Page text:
Allianz Global Wealth Report: Asia Remains Unrivaled Growth Champion

Allianz has unveiled the sixth edition of its "Global Wealth Report", which puts the asset and debt situation of private households in more than 50 countries under the microscope. Based on the findings of the report, three first-time milestones in financial asset development were passed in 2014: The global net financial assets of private households surpassed the 100-trillion-euro mark, China’s private financial assets exceeded those of Japan, and the number of people falling into the wealth middle class in global terms breached the 1 billion mark.

Global gross financial assets of private households grew by 7.1 percent in 2014; thus the robust growth witnessed in previous years continued, albeit at a slightly slower pace. Increasingly, growth is driven by households moving up a gear with their savings efforts; in Asia and America, stock markets continued to be a tailwind. This brought total global gross financial assets up to a new record level of EUR 136 trillion – higher than the value of all of the world's listed companies and all sovereign debt. “Many observers will interpret these figures as evidence for the so-called savings glut”, said Michael Heise, Chief Economist at Allianz. “But this is the wrong perspective. Against the backdrop of low interest rates, too many households are still not saving enough for old age. Policymakers should not try to restrict savings but find new ways and incentives to promote capital demand. There is no lack of investment opportunities because the challenges that lie ahead are huge: climate change, poverty and migration, digital revolution, outdated infrastructure – to name but a few.”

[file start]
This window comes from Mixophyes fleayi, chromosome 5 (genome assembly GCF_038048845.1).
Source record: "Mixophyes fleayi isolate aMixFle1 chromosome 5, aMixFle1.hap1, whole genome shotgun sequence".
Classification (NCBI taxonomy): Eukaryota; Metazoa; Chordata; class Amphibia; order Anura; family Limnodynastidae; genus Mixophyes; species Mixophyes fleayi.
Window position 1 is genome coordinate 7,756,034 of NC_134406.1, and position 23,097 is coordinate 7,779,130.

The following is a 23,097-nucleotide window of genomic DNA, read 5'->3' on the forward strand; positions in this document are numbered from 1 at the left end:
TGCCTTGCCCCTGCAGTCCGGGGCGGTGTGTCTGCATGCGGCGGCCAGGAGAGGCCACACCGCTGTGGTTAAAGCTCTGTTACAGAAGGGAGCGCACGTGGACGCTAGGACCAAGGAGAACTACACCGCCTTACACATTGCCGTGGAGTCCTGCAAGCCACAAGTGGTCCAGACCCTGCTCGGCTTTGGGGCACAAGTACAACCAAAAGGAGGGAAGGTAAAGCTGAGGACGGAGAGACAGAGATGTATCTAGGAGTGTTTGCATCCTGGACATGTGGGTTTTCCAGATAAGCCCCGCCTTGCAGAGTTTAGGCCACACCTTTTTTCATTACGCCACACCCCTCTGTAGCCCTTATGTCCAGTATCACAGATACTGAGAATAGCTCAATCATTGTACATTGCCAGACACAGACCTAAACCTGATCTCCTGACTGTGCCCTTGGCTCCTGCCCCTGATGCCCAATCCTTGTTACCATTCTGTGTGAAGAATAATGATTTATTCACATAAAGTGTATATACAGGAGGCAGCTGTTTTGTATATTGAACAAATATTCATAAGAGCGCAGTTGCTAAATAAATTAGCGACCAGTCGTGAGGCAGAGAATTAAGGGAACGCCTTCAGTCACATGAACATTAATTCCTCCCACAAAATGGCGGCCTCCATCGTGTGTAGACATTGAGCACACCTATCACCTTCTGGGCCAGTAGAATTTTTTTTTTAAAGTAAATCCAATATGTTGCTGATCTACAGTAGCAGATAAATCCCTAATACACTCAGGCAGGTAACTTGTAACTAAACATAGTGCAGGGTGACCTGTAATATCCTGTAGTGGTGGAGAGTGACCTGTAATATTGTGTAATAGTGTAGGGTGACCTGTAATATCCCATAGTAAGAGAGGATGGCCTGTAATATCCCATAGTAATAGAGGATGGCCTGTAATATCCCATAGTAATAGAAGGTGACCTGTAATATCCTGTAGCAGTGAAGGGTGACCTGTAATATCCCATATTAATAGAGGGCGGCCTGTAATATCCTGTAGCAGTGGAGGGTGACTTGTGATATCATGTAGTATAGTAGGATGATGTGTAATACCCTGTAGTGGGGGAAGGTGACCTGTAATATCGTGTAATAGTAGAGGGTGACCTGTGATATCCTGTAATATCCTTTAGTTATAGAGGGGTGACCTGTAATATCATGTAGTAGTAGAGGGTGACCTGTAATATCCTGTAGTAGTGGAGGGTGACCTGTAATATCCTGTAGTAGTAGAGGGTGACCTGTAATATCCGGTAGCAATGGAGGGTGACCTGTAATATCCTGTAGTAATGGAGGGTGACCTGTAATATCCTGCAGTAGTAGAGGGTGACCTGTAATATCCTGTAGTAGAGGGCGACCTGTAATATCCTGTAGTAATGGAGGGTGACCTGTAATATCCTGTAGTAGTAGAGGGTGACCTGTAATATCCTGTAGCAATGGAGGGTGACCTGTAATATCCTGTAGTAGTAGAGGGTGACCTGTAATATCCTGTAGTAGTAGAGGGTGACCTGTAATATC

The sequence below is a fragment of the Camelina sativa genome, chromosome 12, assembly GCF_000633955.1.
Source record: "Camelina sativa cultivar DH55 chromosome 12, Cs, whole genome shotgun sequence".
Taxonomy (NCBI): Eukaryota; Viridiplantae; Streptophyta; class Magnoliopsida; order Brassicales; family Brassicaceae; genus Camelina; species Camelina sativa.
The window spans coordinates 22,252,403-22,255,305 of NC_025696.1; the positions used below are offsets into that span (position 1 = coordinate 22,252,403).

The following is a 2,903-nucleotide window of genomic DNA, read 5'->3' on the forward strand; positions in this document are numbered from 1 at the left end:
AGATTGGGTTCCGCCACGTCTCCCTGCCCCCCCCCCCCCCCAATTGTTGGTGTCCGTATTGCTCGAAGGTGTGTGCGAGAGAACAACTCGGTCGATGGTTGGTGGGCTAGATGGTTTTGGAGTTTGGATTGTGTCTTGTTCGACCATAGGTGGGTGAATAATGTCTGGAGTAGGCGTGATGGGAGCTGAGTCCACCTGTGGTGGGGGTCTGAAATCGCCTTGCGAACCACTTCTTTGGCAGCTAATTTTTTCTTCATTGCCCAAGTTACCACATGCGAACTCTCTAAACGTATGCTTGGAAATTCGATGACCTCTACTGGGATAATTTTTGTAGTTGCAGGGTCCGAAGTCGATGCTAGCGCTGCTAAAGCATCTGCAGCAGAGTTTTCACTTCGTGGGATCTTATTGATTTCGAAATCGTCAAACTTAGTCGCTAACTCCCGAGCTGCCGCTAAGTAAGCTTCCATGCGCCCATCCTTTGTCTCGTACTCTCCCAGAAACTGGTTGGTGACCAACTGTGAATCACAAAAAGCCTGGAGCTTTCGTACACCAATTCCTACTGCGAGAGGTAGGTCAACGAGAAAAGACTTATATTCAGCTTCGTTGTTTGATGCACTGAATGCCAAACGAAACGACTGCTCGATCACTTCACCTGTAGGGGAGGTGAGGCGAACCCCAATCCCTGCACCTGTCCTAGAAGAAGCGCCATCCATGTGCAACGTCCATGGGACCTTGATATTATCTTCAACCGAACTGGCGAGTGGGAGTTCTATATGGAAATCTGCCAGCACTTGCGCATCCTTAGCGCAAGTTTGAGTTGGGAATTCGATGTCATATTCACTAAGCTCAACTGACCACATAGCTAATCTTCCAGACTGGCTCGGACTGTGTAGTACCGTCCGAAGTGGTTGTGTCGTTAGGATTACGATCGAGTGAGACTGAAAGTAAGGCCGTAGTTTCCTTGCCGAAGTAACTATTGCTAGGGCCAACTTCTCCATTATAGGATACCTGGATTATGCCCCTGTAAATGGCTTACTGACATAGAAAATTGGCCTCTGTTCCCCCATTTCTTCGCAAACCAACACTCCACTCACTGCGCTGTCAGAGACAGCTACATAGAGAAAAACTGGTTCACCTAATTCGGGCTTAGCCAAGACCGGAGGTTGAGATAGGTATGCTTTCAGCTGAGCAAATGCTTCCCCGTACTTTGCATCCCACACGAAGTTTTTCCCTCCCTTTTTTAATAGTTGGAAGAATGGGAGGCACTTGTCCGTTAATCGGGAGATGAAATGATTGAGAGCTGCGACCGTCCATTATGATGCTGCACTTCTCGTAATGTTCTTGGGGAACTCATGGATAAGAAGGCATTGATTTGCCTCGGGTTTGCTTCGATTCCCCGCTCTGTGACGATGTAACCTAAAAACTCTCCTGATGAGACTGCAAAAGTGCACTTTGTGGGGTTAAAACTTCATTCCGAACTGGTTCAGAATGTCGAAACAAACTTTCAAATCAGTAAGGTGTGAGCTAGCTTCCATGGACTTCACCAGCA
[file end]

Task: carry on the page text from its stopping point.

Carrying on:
In Singapore, gross financial assets grew by 6.4 percent last year, i.e. slightly slower than in previous years. The strongest growth was reported in life and pension assets (9.0 percent), last but not least reflecting the need for private provision, while securities in private households’ portfolio increased by only 1.2 percent and bank deposits by 6.1percent. The need to save for old age is also reflected by the structure of asset portfolios: Almost half of all assets are held in life and pensions assets; no other Asian country invests more in this asset class. On the other hand, liability growth also slowed down further to 5.4 percent in 2014. Nonetheless, the debt ratio (liabilities as percentage of GDP) continued to climb; with 75.5 percent it is clearly above the regional as well as the global average.

The rise of Asia is also reflected in the ranking of the 20 richest countries (per capita net financial assets, see table): In 2014, three Asian countries – Japan, Singapore and Taiwan – were among the Top 10 of our list; back in 2000, it was only Japan. However, beyond the Top 20, the picture is rather mixed for Asia. Whereas some countries moved up – first and foremost China but also Singapore – others slipped by four or more rungs, namely Indonesia, Thailand and Malaysia. With net financial assets per capita of EUR 73,330 on average, Singapore retained its rank of 9th in international comparison as in the previous year, moving up by 5 rungs since 2000. “Such rankings should be taken with a pinch of salt”, explained Heise. “However, the long-term movements are quite significant, the message is clear: The regional development of financial assets is far from homogenous. There are huge differences among the countries, many have still a lot of ground to catch up.”

As in previous years, regional growth in financial assets differs widely. The unrivalled growth champion remains Asia (ex. Japan), where net financial assets grew by 18.2 percent in 2014. The main driving force behind this trend was the sharp (and sometimes not sustainable) increase in securities assets, particularly in China. In the world's other two emerging regions, Latin America and eastern Europe, on the other hand, developments were much more subdued: financial assets increased by 4.2 percent (Latin America) and 8.6 percent (eastern Europe) respectively. For the first time since the financial crisis, the eurozone notched up higher growth than North America in 2014. The strong growth of 6.2 percent (compared with 5.3 percent in North America) was thanks largely to strict “debt discipline”: In many European countries, the cutback of private debt continued in 2014 as well.